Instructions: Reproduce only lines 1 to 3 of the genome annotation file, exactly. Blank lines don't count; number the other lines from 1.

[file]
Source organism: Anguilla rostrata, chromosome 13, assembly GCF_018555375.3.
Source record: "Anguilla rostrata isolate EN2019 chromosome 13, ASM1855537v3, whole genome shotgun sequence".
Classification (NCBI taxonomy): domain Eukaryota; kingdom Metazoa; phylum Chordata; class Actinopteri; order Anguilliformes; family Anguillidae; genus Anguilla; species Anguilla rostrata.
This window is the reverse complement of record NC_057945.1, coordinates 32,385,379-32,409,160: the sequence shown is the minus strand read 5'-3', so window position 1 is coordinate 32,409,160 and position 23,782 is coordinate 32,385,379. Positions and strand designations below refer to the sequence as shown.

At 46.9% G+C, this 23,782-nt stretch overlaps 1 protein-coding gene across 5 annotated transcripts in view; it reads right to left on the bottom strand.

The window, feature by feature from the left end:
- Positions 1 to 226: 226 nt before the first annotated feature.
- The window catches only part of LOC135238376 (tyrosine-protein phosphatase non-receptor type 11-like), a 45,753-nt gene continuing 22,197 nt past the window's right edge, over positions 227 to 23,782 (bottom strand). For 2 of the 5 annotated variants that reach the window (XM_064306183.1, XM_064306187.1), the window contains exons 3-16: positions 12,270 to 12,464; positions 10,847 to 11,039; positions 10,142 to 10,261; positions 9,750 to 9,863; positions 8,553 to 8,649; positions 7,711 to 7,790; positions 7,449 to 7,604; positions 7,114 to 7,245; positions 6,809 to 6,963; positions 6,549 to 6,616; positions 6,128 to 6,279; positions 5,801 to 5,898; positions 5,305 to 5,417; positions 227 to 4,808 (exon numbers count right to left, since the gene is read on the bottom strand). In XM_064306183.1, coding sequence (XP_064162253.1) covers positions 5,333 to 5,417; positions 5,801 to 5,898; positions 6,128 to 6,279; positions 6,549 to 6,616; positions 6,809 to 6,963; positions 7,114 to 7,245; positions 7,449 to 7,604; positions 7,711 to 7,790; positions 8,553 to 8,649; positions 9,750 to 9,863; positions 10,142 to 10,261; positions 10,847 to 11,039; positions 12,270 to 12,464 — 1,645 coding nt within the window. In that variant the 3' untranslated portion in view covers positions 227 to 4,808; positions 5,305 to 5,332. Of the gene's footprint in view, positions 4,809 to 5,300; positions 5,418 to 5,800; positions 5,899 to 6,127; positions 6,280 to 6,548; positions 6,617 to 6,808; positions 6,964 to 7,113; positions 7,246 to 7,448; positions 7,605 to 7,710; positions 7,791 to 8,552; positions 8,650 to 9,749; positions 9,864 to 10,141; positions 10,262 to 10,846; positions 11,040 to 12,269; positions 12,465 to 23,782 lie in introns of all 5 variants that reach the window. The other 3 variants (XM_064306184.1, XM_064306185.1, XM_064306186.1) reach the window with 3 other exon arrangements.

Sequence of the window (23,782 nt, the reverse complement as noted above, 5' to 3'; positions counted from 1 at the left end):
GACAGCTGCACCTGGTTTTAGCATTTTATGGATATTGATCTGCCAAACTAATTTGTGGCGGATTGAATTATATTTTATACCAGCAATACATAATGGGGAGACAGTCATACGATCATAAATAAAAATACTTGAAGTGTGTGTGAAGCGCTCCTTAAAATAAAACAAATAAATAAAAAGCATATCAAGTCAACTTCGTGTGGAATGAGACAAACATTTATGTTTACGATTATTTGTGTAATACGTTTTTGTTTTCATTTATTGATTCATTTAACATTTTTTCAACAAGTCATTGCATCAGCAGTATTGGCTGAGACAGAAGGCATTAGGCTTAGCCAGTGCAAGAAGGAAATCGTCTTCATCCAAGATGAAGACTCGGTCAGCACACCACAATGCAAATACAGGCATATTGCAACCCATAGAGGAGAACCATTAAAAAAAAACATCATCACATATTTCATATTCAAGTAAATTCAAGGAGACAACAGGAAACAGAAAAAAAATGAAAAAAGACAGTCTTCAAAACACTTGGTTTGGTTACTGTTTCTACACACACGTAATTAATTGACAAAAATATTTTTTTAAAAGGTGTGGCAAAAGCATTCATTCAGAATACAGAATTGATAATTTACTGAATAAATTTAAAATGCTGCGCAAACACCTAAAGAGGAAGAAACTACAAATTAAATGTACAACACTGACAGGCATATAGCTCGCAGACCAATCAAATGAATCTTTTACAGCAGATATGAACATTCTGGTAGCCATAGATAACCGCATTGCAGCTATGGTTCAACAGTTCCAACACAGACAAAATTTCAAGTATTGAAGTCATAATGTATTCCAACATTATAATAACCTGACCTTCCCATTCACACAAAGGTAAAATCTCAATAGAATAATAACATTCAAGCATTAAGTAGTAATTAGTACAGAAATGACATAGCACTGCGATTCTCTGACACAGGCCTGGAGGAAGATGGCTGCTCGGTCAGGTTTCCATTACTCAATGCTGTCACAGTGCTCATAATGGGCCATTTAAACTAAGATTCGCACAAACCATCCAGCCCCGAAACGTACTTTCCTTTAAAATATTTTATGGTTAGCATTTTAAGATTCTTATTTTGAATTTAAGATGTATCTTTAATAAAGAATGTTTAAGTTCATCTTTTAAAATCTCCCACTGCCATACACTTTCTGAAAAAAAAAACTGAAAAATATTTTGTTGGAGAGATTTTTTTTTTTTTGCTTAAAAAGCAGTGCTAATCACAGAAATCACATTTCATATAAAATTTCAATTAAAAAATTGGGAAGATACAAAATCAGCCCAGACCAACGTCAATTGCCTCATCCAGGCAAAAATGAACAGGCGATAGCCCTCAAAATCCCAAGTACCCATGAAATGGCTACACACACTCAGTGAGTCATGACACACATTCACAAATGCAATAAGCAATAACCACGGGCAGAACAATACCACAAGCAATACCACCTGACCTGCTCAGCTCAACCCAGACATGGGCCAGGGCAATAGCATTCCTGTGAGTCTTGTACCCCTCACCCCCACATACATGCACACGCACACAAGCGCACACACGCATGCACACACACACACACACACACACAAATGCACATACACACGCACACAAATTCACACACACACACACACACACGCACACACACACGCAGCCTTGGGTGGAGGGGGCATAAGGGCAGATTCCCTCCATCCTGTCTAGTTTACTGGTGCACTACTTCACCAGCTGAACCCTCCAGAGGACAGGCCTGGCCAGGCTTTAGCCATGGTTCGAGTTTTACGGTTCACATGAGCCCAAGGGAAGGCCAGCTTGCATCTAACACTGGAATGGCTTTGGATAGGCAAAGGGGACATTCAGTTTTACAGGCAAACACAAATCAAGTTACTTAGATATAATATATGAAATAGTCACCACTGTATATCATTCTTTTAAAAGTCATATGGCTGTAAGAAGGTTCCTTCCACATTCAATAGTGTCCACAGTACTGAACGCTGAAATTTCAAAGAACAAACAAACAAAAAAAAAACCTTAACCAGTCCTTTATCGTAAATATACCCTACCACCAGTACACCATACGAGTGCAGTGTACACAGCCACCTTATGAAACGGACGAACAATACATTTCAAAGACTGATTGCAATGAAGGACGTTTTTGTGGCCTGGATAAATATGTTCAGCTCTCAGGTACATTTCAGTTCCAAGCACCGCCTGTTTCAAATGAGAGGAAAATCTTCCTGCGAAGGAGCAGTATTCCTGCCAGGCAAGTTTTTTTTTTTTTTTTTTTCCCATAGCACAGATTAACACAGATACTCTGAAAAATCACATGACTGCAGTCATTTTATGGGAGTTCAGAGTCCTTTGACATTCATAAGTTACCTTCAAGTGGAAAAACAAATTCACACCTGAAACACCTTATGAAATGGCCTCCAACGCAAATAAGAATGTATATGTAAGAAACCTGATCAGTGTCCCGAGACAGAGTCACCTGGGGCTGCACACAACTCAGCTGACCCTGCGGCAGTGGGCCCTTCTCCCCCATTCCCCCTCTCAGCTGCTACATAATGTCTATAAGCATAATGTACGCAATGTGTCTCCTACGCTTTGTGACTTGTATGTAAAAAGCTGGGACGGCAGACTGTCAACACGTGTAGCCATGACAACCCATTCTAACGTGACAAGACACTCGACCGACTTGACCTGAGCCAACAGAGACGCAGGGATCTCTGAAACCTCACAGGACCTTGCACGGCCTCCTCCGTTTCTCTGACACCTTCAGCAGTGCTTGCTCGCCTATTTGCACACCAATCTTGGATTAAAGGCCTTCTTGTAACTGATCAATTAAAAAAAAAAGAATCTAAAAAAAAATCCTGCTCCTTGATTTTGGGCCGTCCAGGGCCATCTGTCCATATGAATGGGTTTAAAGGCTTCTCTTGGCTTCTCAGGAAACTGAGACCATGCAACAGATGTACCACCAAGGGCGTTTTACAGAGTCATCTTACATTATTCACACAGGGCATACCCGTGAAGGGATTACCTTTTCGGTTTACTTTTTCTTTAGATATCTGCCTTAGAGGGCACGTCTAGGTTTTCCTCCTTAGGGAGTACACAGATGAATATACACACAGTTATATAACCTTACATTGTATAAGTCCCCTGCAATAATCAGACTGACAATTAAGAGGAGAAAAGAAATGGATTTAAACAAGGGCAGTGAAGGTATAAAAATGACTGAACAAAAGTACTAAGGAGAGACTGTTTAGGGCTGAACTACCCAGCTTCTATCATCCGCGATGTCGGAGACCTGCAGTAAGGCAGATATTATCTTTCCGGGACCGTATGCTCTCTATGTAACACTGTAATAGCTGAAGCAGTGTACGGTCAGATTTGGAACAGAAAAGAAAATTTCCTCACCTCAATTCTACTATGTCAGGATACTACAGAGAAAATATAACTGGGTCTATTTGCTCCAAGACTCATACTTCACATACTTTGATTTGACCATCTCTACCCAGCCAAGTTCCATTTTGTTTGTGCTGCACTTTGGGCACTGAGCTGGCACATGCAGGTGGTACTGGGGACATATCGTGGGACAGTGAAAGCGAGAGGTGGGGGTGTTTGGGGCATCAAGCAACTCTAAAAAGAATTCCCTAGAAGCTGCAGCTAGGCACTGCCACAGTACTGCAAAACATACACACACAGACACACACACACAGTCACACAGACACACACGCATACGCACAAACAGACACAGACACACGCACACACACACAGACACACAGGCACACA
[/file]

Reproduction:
Source organism: Anguilla rostrata, chromosome 13, assembly GCF_018555375.3.
Source record: "Anguilla rostrata isolate EN2019 chromosome 13, ASM1855537v3, whole genome shotgun sequence".
Classification (NCBI taxonomy): domain Eukaryota; kingdom Metazoa; phylum Chordata; class Actinopteri; order Anguilliformes; family Anguillidae; genus Anguilla; species Anguilla rostrata.